FF: Landscapes of Change

For those of you who are new to this piece… The Friday Fragments feature lists of what I’ve read over the past week.  Most of the time I don’t include either short fiction or magazine articles.

The Fragments are not meant to be a recommendation list.  If you’re interested in a not-at-all-inclusive list, you can look on my website under Neat Stuff.

Kel Attempts to Keep Me from Reading

Kel Wonders What I’m Reading

Once again, this is not a book review column.  It’s just a list with, maybe, a few opinions tossed in.

Recently Completed:

Diplomatic Immunity by Lois McMaster Bujold.  Audiobook.  I liked this one.  Bujold deserve praise for the skill she shows  in writing a later book in a series, in which characters from earlier in the series are reintroduced.  So many authors would either fall into info-dump or so little detail a newer reader is confused.  She walks the balance with grace.

Beyond the Blast: Wasteland and Shelter in Nuclear Fiction.  A Master’s thesis by my friend, Rowan Derrick.  Fascinating and intelligent treatment of a complex topic.

In Progress:

Station Eleven by Emily St. John Mandel.  Audiobook.  A fascinating, complexly structured novel.  I’m really fascinated.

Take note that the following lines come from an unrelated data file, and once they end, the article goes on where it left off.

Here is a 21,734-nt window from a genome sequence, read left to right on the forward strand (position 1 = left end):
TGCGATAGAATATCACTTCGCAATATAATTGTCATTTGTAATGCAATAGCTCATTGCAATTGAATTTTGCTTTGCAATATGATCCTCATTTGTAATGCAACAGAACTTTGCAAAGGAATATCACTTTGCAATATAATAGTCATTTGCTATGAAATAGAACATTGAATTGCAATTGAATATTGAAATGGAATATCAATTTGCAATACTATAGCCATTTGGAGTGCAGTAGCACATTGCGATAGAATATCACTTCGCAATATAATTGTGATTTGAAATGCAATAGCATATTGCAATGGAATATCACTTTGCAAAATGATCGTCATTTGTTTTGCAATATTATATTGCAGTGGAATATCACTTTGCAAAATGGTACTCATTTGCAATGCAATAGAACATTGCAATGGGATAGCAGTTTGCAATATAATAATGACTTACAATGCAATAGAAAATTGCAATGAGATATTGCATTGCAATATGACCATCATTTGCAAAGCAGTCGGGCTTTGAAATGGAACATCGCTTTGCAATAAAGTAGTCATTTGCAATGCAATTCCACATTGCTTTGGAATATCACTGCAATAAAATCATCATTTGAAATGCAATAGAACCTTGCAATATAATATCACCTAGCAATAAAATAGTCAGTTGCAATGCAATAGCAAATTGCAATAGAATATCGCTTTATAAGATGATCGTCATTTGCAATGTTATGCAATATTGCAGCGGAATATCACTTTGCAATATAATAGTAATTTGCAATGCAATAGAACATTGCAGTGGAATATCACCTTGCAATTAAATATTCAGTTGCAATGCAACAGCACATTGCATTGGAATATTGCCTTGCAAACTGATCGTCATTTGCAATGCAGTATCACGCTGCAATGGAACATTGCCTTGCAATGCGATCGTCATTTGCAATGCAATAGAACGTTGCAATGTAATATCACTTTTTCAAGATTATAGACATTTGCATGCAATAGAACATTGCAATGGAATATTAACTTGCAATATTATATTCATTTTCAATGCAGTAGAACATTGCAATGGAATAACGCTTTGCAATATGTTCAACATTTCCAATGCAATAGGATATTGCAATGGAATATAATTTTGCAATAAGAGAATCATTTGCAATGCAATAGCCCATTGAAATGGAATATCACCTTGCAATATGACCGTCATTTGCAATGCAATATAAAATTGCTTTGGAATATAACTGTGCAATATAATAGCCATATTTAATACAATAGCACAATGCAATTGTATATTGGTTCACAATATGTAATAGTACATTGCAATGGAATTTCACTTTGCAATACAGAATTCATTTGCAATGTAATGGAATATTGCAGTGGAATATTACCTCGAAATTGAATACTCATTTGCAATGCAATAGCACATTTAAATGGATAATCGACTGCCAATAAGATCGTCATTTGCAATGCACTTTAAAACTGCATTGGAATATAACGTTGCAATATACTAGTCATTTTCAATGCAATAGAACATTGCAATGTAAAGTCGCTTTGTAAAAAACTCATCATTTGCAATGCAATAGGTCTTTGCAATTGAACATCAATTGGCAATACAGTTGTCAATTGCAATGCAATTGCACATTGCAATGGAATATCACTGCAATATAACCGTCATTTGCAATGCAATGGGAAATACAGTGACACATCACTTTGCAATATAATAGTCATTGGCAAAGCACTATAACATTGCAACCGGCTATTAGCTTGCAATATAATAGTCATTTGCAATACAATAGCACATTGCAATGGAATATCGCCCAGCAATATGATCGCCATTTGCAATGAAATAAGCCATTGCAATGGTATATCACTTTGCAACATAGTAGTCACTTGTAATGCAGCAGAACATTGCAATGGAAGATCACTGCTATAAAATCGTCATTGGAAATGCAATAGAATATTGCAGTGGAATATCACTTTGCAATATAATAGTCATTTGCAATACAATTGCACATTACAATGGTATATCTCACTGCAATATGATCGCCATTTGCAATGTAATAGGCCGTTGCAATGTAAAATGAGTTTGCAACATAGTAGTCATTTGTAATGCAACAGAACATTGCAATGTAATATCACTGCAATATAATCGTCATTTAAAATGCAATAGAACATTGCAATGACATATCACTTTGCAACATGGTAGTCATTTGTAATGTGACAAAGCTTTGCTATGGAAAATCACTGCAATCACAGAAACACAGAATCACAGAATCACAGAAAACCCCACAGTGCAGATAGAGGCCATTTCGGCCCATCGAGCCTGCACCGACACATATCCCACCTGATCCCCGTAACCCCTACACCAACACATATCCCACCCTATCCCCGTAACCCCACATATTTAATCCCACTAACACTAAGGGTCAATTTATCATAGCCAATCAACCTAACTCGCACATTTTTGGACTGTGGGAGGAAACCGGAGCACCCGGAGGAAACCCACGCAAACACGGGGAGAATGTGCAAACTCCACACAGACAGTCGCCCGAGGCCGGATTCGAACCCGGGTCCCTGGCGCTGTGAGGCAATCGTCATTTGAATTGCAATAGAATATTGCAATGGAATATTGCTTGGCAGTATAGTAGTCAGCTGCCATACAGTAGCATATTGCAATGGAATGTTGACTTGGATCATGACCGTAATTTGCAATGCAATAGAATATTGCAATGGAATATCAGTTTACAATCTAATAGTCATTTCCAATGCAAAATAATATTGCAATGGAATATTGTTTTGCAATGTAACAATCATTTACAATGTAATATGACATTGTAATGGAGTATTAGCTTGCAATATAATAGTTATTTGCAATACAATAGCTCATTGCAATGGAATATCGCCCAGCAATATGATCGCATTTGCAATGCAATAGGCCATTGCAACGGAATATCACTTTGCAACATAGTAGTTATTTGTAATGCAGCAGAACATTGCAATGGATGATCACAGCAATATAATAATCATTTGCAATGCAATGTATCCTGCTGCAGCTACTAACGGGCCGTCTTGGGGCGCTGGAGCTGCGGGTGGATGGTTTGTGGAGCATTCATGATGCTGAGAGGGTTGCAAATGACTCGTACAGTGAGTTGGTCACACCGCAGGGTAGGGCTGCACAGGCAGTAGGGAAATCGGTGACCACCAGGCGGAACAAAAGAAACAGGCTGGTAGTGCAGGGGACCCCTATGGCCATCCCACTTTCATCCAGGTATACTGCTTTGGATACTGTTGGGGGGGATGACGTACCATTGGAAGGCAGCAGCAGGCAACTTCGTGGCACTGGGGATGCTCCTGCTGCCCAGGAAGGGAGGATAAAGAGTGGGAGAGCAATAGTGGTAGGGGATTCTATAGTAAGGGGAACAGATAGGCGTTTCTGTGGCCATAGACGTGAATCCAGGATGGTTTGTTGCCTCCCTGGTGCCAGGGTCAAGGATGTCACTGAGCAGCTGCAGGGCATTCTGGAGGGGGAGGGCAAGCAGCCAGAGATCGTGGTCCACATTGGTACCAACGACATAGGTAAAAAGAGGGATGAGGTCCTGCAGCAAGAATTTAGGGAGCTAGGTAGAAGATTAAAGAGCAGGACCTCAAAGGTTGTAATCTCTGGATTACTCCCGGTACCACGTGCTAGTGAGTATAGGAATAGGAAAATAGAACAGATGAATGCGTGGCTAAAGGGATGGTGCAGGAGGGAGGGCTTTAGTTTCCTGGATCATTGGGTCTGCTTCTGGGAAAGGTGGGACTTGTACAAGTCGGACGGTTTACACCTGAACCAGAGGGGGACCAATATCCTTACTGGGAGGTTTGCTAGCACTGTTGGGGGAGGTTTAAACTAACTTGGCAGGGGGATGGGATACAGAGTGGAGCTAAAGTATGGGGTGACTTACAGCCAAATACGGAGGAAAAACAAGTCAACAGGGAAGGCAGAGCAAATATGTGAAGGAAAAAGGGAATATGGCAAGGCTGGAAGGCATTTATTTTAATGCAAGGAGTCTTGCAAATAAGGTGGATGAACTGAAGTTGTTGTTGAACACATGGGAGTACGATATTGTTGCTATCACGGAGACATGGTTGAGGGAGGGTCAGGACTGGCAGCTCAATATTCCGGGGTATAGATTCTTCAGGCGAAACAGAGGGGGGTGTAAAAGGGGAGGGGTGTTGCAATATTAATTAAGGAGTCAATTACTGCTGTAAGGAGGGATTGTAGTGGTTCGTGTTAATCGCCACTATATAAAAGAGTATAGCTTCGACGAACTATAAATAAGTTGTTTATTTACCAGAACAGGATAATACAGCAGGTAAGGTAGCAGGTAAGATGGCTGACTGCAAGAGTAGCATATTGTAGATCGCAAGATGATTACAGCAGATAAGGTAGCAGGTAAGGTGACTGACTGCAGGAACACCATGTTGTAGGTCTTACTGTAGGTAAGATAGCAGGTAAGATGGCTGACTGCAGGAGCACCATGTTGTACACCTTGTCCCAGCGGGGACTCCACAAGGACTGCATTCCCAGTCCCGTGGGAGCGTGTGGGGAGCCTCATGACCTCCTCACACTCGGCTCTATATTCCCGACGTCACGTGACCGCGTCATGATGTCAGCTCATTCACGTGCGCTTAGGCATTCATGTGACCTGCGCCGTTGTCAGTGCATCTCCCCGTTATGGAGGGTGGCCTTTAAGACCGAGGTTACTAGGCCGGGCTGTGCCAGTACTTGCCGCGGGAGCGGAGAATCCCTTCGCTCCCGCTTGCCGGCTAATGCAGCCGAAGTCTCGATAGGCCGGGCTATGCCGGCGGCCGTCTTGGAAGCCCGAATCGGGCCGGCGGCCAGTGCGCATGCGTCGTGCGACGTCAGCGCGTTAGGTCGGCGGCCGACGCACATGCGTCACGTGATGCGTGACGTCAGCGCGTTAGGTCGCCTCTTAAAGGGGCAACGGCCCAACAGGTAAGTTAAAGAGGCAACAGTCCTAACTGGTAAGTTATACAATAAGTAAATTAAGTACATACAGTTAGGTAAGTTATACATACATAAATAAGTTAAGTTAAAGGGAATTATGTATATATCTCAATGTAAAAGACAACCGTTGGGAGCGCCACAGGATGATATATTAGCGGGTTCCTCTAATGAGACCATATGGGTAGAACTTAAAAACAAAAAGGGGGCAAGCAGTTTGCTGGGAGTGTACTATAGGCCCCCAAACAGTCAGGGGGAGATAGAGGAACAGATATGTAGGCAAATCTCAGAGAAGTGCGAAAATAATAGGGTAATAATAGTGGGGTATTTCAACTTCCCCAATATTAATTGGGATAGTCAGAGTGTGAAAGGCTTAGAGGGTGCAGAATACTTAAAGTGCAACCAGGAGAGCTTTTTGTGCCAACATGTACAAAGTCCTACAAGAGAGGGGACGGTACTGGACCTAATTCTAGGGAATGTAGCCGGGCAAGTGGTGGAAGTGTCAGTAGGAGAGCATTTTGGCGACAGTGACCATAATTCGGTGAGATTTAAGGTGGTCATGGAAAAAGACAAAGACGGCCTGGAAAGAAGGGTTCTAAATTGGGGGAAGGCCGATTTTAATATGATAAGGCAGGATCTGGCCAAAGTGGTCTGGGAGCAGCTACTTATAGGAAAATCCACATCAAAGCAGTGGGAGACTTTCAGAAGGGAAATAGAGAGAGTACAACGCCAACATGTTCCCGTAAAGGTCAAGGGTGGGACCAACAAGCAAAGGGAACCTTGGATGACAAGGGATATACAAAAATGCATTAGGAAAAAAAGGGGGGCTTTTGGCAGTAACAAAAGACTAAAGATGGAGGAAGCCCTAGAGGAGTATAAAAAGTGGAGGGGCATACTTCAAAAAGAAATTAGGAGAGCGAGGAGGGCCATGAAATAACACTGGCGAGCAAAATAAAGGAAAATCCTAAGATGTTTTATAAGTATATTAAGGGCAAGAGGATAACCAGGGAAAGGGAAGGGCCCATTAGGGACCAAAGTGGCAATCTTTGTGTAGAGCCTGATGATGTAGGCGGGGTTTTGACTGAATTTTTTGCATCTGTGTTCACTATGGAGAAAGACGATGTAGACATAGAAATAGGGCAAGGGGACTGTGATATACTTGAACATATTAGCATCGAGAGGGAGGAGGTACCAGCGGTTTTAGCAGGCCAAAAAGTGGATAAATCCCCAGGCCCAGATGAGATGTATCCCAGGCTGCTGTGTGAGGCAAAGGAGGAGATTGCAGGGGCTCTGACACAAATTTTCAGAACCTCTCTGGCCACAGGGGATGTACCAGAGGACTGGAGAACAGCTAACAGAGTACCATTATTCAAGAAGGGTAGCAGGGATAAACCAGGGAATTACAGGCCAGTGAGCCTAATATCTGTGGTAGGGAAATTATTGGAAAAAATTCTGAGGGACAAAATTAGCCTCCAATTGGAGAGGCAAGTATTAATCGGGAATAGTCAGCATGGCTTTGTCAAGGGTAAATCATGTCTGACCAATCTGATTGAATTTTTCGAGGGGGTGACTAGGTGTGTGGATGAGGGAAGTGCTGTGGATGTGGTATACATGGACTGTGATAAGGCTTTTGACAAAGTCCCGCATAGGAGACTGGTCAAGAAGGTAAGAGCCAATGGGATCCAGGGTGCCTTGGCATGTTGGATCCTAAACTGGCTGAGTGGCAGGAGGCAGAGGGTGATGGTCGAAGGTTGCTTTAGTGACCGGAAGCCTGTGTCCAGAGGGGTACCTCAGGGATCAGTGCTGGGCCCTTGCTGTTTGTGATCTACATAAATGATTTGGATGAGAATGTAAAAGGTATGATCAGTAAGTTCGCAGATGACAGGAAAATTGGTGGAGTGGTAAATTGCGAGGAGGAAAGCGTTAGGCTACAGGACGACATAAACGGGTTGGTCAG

The Goblin Emperor by Katherine Addison.  Just started.  Already has violated clichéd expectations.  That’s good.


Still spending a lot of time reading my own stuff…

3 Responses to “FF: Landscapes of Change”

  1. Paul Dellinger Says:

    I’ve got to read some Marcia Muller for our library’s mystery book club next week. Given the time, I’ve just downloaded two inexpensive short stories by her on Kindle. Ought to be able to get those read.

  2. Chad Merkley Says:

    I have to gush about a young adult novel I finished yesterday: The True Meaning of Smekday by Adam Rex. It’s about an alien invasion of Earth, from the viewpoint of an eleven-year-old girl. It’s absolutely hilarious, touching, clever, and even reaches towards profound at places. It’s just been adapted into a movie called Home, which I haven’t seen, but several reviews mentioned the book very positively, and I happened to notice the book on the library shelf the other day.

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